Now is a valuable time to evaluate how we live our lives and move through every day. Here are a few things you can do to keep yourself grounded, organized and calm.






By Brian Metzler

It’s a crazy time in the world, isn’t it? 

The coronavirus pandemic has turned the world upside down and it will be a while before things will be back to normal. And that will probably be a new normal with different realities than we have ever known.

For now, though, how can you cope on a daily basis? Dig deep into the values that running has instilled in you.

As a recreational runner (or triathlete), you’ve already been well-trained in determination, accountability, overcoming adversity and long-term commitment. Those values (and others) have been present in your life in various ways throughout your life, but running requires you to authentically adhere to them on a daily basis without political bias or media influence. 

These are tough times, but it allows us to evaluate how we live our lives and move through every day. Here are a few things you can do to keep yourself grounded, organized and calm during this challenging time.


Wake up every day and take charge of your day. Have a plan for how you’ll approach your work, your meals, your exercise and your family and loved ones. Start a new routine by doing sit-ups, push-ups, planks and other core strength exercises the moment you wake up.

Even and especially if you’re working from home, skip the lunch hour and go for a run instead. Spend less time on your devices and take time to engage in conversation with those in your world.


OK, so your workout plan might be out the window because your springtime race has been canceled. Don’t worry about any of that for the time being, but maintain your commitment to daily training. Plan your daily workouts or spurts of exercise in advance, even if they’re not tied to a long-term goal or race. Lace up your running shoes every day and get out the door. Run slow, run fast run short, run long or just walk. Just get out there, soak in the fresh air and relish in your health and fitness for at least 30 minutes per day.

As Desi Linden remind us after she won the Boston Marathon, it’s all about your commitment to “Keep Showing Up” on a daily basis.


Now is a good time to clean out clutter, get organized and get inspired, especially if you find yourself with extra time on your hands. What kind of clutter are we talking about? It might mean getting rid of non-essential stuff on your desk or computer desktop, cleaning out your car or finally emptying your junk drawer. It might also mean donating old running shoes or running clothes, getting rid of your running socks with holes in them, hanging all of your race finisher medals.

Once you do those things, you’ll have a more focused mind space to start planning the race you’ll do in the fall or next year.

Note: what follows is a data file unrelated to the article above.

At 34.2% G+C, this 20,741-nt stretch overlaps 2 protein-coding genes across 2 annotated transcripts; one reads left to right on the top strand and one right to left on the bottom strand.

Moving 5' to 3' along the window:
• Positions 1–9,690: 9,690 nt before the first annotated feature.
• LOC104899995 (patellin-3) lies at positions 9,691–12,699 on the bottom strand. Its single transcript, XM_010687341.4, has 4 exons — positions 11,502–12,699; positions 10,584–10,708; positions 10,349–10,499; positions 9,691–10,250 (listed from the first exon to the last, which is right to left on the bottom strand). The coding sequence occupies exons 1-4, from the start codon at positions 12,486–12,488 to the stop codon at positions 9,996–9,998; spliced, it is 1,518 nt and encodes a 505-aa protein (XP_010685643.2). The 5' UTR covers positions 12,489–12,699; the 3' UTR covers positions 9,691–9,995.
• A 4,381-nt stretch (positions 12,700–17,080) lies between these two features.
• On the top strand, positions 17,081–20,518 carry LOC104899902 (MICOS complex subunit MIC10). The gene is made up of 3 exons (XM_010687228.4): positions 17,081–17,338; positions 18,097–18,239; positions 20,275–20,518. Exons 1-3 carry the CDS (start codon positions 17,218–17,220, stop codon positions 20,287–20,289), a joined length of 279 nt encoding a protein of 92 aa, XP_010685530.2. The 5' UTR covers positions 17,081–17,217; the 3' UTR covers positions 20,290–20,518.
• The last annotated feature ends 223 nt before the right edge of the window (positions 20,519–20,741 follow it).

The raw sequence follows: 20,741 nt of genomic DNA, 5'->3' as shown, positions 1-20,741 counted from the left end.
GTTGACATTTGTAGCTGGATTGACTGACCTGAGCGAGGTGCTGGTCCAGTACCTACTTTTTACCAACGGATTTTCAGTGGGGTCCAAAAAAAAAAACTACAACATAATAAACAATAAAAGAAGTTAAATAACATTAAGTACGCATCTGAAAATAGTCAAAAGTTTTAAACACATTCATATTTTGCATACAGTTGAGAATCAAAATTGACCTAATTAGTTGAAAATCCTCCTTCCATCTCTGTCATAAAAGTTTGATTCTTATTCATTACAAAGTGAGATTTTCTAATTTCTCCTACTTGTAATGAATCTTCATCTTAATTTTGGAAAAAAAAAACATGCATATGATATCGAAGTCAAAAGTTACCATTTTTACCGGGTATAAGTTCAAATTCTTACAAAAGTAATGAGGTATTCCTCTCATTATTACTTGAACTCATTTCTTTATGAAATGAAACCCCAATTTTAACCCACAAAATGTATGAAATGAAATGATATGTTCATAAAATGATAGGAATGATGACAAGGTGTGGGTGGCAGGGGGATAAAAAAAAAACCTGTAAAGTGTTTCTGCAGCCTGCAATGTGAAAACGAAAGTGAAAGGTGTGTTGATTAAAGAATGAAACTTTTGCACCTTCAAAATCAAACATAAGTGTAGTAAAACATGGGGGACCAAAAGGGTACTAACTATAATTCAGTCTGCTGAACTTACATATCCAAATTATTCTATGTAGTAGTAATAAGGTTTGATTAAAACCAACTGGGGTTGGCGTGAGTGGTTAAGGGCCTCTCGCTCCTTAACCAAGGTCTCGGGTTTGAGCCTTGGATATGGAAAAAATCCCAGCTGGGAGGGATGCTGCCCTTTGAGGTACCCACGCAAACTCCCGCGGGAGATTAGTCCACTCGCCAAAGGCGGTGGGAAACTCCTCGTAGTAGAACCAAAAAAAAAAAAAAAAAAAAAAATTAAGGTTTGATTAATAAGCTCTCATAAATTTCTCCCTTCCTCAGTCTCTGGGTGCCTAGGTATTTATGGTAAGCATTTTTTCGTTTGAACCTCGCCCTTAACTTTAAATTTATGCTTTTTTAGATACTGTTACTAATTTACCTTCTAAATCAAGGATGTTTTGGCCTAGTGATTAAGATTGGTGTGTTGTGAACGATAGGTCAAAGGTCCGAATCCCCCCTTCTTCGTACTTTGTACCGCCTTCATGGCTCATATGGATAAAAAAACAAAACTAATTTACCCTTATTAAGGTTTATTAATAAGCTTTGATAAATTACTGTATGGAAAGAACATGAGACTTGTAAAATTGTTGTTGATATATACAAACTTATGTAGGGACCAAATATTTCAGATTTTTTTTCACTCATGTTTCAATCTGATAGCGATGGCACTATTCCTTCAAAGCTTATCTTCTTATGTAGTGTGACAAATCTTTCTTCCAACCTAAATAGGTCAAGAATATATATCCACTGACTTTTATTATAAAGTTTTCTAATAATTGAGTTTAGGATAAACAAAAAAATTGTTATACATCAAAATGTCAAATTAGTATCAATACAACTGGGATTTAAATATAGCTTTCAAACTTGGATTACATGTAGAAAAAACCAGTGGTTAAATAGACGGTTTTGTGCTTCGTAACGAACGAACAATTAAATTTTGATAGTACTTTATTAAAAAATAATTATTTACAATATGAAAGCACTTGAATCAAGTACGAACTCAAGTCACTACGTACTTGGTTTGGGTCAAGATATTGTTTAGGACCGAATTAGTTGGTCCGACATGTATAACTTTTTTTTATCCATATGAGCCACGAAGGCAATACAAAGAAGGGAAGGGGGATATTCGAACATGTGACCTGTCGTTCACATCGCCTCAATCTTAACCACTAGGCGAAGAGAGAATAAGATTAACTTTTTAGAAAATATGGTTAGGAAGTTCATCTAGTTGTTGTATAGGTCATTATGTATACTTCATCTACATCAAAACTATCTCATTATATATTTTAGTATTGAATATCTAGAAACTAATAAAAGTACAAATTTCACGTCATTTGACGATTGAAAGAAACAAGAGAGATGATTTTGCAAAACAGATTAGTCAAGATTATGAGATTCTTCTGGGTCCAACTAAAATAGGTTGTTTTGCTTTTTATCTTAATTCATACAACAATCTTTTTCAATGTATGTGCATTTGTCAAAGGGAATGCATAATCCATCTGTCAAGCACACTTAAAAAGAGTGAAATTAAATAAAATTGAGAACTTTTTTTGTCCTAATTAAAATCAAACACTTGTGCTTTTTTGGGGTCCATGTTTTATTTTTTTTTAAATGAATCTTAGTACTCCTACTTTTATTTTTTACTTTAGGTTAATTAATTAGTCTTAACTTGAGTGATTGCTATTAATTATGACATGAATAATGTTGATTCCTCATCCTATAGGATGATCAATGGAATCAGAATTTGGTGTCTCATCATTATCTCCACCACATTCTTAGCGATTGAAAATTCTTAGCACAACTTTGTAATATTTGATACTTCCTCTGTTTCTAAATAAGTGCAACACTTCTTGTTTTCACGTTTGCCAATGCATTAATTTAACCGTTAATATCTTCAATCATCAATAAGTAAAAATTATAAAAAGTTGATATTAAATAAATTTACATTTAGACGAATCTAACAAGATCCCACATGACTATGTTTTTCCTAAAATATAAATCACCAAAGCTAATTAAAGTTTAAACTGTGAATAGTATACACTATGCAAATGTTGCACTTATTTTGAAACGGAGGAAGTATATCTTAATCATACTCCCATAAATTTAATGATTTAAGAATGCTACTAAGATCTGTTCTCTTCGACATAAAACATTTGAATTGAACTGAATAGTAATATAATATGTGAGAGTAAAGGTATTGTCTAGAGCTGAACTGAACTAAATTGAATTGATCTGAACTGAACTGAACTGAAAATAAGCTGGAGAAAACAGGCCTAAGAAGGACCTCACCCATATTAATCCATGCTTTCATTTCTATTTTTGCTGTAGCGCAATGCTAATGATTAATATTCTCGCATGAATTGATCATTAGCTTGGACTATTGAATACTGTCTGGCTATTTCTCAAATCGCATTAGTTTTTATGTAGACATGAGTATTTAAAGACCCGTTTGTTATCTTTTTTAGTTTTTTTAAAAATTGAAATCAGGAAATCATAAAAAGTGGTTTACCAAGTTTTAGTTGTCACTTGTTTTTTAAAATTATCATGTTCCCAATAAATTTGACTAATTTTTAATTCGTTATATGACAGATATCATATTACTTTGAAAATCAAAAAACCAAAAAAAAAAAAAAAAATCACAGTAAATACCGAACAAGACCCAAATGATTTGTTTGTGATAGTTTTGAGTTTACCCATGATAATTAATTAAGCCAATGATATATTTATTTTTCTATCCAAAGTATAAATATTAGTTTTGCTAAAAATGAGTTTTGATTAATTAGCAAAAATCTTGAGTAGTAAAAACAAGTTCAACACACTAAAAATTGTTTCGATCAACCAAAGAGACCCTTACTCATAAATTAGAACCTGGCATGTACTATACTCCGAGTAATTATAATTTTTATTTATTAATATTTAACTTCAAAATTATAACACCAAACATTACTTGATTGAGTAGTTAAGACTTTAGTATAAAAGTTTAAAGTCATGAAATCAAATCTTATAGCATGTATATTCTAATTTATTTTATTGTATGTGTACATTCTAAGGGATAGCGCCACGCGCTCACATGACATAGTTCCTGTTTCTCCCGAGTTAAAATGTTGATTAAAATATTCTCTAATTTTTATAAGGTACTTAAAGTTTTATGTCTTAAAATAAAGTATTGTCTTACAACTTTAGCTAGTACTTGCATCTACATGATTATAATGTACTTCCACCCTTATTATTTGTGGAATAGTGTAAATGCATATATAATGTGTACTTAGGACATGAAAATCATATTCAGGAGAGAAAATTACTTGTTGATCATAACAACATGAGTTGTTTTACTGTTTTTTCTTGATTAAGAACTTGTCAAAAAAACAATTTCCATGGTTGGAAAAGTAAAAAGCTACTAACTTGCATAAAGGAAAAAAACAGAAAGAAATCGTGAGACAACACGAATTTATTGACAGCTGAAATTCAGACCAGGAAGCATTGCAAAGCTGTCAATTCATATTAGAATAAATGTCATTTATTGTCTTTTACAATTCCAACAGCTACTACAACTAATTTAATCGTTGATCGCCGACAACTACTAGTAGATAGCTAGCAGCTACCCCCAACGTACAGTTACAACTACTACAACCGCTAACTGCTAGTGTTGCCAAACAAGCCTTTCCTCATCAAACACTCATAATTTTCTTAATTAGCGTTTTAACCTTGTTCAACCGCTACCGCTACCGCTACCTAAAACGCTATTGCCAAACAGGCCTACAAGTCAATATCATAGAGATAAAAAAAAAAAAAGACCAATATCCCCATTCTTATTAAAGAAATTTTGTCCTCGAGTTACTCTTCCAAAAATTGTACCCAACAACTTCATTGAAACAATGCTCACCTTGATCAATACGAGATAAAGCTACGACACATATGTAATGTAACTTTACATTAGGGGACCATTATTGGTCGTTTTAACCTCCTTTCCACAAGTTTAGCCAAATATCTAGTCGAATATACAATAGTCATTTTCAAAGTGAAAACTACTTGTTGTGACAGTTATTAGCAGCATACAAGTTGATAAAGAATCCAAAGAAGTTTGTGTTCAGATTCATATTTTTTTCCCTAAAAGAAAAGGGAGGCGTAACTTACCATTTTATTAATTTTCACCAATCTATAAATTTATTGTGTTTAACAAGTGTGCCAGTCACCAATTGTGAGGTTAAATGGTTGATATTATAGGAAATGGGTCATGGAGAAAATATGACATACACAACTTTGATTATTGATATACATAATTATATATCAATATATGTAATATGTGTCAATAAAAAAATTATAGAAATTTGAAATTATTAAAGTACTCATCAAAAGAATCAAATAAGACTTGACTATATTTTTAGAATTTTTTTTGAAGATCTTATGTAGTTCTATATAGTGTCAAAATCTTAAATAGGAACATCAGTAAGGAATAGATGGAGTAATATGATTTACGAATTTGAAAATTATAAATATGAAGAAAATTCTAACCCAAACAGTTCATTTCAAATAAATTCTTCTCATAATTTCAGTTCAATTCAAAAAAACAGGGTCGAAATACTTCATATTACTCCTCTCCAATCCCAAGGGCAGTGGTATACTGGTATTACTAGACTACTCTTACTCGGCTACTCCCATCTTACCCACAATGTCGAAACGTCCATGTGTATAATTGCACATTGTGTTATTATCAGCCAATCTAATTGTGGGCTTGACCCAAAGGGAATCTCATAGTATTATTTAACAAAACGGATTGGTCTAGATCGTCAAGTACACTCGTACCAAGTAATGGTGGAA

Meditation might sound like a serious, complicated task, but it’s not. While there are many types of levels of meditation, it can really be the process of clearing your mind in a calm space and giving yourself a chance to think, reduce stress, control anxiety and become calm. There are dozens of apps and online resources to guide your introduction to meditation, but you can start today by sitting or laying down in a quiet, calm place with your eyes closed.

Allow yourself only positive thoughts, no matter if you’re thinking about work, family or your running goals. 


Above all things, keep your focus above the fray. It’s easy to fall into the paranoia, blame and unknown being spewed by media, social media and politicians. Instead, accept the accountability of taking care of yourself and others around you. Get proper rest, eat well, stay hydrated, exercise every day and practice social distancing. Be kind and encouraging to others and treat everyone with respect, knowing that we’re all experiencing these difficult times in different ways.

Just as you would in the latter miles of a long run or race, stay positive, trust your training, rely on authenticity and visualize positive outcomes.


Remember, in running and in life, it’s all about the journey and not the destination. Sometimes it’s amazing and sometimes there are rough patches. We’ll get through this difficult and learn from it. We’ll go forward in a new reality, but the only way to get there is to forge ahead with positivity, strong values and a daily commitment to health and perseverance.

Our running shoes can take us to amazing places on a daily basis, but the journey will continue based on how you forge your path every single day. 




Brian Metzler is the author of “Kicksology: The Hype, Science, Culture and Cool of Running Shoes” (2019, VeloPress). He has run races at every distance from 50 meters to 100 miles, wear-tested more than 1,500 pairs of shoes, is a three-time Ironman finisher and occasionally participates in the quirky sport of pack burro racing in Colorado. 

He's the founding editor of Trail Runner magazine, is a former senior editor at Running Times and editor in chief at Competitor Magazine. He's the author of “Running Colorado's Front Range” and the co-author of “Natural Running: The Simple Path to Stronger Healthier Running” and “Run Like a Champion: An Olympian's Approach for Every Runner.”



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